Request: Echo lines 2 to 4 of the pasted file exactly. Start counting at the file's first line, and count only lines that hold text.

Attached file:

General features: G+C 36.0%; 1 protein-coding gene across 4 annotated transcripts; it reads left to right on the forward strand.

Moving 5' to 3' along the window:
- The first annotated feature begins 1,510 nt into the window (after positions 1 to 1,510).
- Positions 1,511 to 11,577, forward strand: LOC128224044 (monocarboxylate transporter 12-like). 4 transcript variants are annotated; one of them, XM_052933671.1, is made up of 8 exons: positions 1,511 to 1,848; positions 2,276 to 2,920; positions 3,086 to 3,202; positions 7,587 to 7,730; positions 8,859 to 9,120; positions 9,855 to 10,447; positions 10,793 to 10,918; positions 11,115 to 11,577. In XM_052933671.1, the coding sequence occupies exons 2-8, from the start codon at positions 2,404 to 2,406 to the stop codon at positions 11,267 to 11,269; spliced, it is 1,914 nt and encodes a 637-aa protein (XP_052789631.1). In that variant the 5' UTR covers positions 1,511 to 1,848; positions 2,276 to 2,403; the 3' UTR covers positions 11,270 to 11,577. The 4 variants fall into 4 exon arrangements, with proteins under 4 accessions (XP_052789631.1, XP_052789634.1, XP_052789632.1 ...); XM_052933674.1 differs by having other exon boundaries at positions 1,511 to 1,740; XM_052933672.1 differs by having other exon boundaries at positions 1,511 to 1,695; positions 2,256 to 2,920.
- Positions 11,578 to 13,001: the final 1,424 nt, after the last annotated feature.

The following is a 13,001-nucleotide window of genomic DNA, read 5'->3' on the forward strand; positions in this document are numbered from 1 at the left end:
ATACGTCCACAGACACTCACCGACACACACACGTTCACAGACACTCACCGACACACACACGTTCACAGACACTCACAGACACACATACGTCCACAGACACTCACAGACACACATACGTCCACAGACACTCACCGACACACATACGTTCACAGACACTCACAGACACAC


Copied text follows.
Moving 5' to 3' along the window:
- The first annotated feature begins 1,510 nt into the window (after positions 1 to 1,510).
- Positions 1,511 to 11,577, forward strand: LOC128224044 (monocarboxylate transporter 12-like). 4 transcript variants are annotated; one of them, XM_052933671.1, is made up of 8 exons: positions 1,511 to 1,848; positions 2,276 to 2,920; positions 3,086 to 3,202; positions 7,587 to 7,730; positions 8,859 to 9,120; positions 9,855 to 10,447; positions 10,793 to 10,918; positions 11,115 to 11,577. In XM_052933671.1, the coding sequence occupies exons 2-8, from the start codon at positions 2,404 to 2,406 to the stop codon at positions 11,267 to 11,269; spliced, it is 1,914 nt and encodes a 637-aa protein (XP_052789631.1). In that variant the 5' UTR covers positions 1,511 to 1,848; positions 2,276 to 2,403; the 3' UTR covers positions 11,270 to 11,577. The 4 variants fall into 4 exon arrangements, with proteins under 4 accessions (XP_052789631.1, XP_052789634.1, XP_052789632.1 ...); XM_052933674.1 differs by having other exon boundaries at positions 1,511 to 1,740; XM_052933672.1 differs by having other exon boundaries at positions 1,511 to 1,695; positions 2,256 to 2,920.